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Write Right Now (Planes, Trains, and Automobiles)


Summer is movin’ right along, in search of good times and good news. Even if you’re not on the road, you’re definitely on the road. For this week’s creative prompts, the theme is exploration. Take a moment to venture forward in writing or art, whatever your medium may be.

As you pick your prompt and begin working, here’s a hint: don’t worry if you don’t exactly follow directions, or if you start writing (or painting or dancing or singing) and your project begins to go down a different path. This exercise isn’t about following the rules, it’s just about getting your creative brain working and getting things done.

  • Do an English-to-English translation of your favorite poem or a paragraph from your favorite book. What do you love about this piece? The language? The action? The setting? How would you rewrite it yourself?
  • Fictionalize a scene from the point of view of one of these women explorers.
  • Recall a time when you moved bravely into a space—whether geographic, emotional, or otherwise—where you’d never set foot before.
  • Revisit this yellow wood and recall a fork in the road (metaphorical or literal).
  • Take yourself to a place where you don’t usually hang out. A new trail or park? A coffee shop that just opened up? Take some time to absorb it slowly, 360 degrees. Use all of your senses. Then, write it! Describe your surroundings in great detail. For an added challenge, try to be alliterative.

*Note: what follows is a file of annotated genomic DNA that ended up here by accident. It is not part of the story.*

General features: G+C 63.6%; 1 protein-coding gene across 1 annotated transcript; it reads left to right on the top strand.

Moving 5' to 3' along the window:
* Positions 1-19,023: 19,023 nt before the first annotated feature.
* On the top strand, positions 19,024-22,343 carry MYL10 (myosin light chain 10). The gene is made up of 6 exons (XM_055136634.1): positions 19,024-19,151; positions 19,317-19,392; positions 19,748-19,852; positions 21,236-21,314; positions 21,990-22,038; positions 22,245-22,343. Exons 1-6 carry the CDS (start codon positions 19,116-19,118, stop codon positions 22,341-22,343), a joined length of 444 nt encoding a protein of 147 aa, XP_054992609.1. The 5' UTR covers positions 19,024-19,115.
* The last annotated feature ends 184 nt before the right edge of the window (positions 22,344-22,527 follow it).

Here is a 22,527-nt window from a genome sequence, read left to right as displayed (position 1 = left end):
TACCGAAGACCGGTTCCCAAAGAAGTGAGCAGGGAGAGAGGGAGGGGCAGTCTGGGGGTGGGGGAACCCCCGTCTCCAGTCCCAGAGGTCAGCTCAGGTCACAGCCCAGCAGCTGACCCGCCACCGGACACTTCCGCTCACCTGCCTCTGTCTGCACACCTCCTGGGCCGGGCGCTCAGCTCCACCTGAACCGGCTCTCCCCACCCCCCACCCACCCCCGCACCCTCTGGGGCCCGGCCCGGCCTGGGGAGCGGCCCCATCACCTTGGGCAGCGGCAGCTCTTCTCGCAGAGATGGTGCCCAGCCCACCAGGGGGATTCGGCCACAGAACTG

• Choose one of these tools of exploration and invent an alternative use for it.
  • Write a scene, or memory, of an exploration gone wrong.
  • Search ‘exploration’ or ‘voyage’ in Google Books and use Tools to limit your time range to the 19th century. Use these materials as a starting point for your creative journey: steal vocabulary, create an erasure, “update” a part of the text to make it contemporary.
  • Consider one or more of the following medical applications in writing: exploration medicineextreme medicinemedical discoveries from ocean exploring, and exploratory surgery.
  • Imagine going inside something you can’t literally go inside of, like a man-made object, a part of nature, or your own head.

Did you miss earlier prompts lists? Here they are.

Like what you’ve written? Put it away for a week, then revisit and when it’s ready to go, submit. If you have feedback, or ideas for prompts, please get in touch.

[Art by Submittable team member Ben Bloch: “Fall Trees by The Highway” Acrylic on canvas, 48″ x 40″]